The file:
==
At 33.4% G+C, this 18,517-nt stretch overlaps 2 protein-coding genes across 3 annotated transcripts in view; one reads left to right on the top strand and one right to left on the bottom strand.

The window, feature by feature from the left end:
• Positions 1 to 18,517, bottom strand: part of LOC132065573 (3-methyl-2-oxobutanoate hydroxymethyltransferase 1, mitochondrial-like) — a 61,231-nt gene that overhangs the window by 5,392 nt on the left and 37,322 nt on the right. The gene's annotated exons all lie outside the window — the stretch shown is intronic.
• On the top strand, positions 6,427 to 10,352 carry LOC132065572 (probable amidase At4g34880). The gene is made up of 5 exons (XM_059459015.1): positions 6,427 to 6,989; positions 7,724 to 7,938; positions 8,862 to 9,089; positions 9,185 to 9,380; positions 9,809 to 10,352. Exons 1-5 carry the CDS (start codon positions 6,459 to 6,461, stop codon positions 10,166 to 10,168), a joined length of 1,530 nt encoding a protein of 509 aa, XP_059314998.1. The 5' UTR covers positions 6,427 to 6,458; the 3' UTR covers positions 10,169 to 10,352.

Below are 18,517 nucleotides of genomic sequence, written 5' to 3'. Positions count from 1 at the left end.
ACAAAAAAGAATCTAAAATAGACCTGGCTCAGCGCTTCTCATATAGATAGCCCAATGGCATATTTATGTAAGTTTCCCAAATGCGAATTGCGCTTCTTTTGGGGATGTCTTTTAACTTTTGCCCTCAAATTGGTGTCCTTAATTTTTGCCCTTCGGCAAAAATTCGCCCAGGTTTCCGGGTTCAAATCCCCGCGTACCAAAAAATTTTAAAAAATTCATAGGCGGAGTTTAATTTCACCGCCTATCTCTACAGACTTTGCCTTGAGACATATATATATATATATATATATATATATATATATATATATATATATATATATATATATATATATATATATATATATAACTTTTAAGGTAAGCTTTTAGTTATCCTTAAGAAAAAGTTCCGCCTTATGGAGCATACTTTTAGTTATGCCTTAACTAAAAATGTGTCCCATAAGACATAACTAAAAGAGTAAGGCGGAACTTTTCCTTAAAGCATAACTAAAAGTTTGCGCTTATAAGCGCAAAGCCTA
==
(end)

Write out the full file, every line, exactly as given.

At 33.4% G+C, this 18,517-nt stretch overlaps 2 protein-coding genes across 3 annotated transcripts in view; one reads left to right on the top strand and one right to left on the bottom strand.

The window, feature by feature from the left end:
• Positions 1 to 18,517, bottom strand: part of LOC132065573 (3-methyl-2-oxobutanoate hydroxymethyltransferase 1, mitochondrial-like) — a 61,231-nt gene that overhangs the window by 5,392 nt on the left and 37,322 nt on the right. The gene's annotated exons all lie outside the window — the stretch shown is intronic.
• On the top strand, positions 6,427 to 10,352 carry LOC132065572 (probable amidase At4g34880). The gene is made up of 5 exons (XM_059459015.1): positions 6,427 to 6,989; positions 7,724 to 7,938; positions 8,862 to 9,089; positions 9,185 to 9,380; positions 9,809 to 10,352. Exons 1-5 carry the CDS (start codon positions 6,459 to 6,461, stop codon positions 10,166 to 10,168), a joined length of 1,530 nt encoding a protein of 509 aa, XP_059314998.1. The 5' UTR covers positions 6,427 to 6,458; the 3' UTR covers positions 10,169 to 10,352.

Below are 18,517 nucleotides of genomic sequence, written 5' to 3'. Positions count from 1 at the left end.
ACAAAAAAGAATCTAAAATAGACCTGGCTCAGCGCTTCTCATATAGATAGCCCAATGGCATATTTATGTAAGTTTCCCAAATGCGAATTGCGCTTCTTTTGGGGATGTCTTTTAACTTTTGCCCTCAAATTGGTGTCCTTAATTTTTGCCCTTCGGCAAAAATTCGCCCAGGTTTCCGGGTTCAAATCCCCGCGTACCAAAAAATTTTAAAAAATTCATAGGCGGAGTTTAATTTCACCGCCTATCTCTACAGACTTTGCCTTGAGACATATATATATATATATATATATATATATATATATATATATATATATATATATATATATATATATATATATATATATAACTTTTAAGGTAAGCTTTTAGTTATCCTTAAGAAAAAGTTCCGCCTTATGGAGCATACTTTTAGTTATGCCTTAACTAAAAATGTGTCCCATAAGACATAACTAAAAGAGTAAGGCGGAACTTTTCCTTAAAGCATAACTAAAAGTTTGCGCTTATAAGCGCAAAGCCTA